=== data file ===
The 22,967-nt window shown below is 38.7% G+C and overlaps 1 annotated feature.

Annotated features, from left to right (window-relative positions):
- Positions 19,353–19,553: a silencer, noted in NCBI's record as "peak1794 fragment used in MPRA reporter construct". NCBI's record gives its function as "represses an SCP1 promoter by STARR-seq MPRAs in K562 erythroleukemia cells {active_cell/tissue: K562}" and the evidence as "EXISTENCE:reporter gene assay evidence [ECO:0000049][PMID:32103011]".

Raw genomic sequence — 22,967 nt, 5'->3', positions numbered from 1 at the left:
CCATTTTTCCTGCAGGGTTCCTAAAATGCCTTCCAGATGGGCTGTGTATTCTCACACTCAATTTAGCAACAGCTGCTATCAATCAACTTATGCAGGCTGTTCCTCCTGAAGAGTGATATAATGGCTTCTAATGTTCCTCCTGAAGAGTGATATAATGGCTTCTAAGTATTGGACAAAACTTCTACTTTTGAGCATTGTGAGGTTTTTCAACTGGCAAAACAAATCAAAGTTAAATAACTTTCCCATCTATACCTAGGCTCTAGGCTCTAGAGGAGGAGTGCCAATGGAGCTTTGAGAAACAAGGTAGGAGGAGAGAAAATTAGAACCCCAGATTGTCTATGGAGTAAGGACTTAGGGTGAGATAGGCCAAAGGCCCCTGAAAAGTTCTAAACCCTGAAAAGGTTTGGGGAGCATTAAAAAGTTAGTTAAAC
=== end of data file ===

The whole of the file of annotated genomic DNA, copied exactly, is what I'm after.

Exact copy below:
The 22,967-nt window shown below is 38.7% G+C and overlaps 1 annotated feature.

Annotated features, from left to right (window-relative positions):
- Positions 19,353–19,553: a silencer, noted in NCBI's record as "peak1794 fragment used in MPRA reporter construct". NCBI's record gives its function as "represses an SCP1 promoter by STARR-seq MPRAs in K562 erythroleukemia cells {active_cell/tissue: K562}" and the evidence as "EXISTENCE:reporter gene assay evidence [ECO:0000049][PMID:32103011]".

Raw genomic sequence — 22,967 nt, 5'->3', positions numbered from 1 at the left:
CCATTTTTCCTGCAGGGTTCCTAAAATGCCTTCCAGATGGGCTGTGTATTCTCACACTCAATTTAGCAACAGCTGCTATCAATCAACTTATGCAGGCTGTTCCTCCTGAAGAGTGATATAATGGCTTCTAATGTTCCTCCTGAAGAGTGATATAATGGCTTCTAAGTATTGGACAAAACTTCTACTTTTGAGCATTGTGAGGTTTTTCAACTGGCAAAACAAATCAAAGTTAAATAACTTTCCCATCTATACCTAGGCTCTAGGCTCTAGAGGAGGAGTGCCAATGGAGCTTTGAGAAACAAGGTAGGAGGAGAGAAAATTAGAACCCCAGATTGTCTATGGAGTAAGGACTTAGGGTGAGATAGGCCAAAGGCCCCTGAAAAGTTCTAAACCCTGAAAAGGTTTGGGGAGCATTAAAAAGTTAGTTAAAC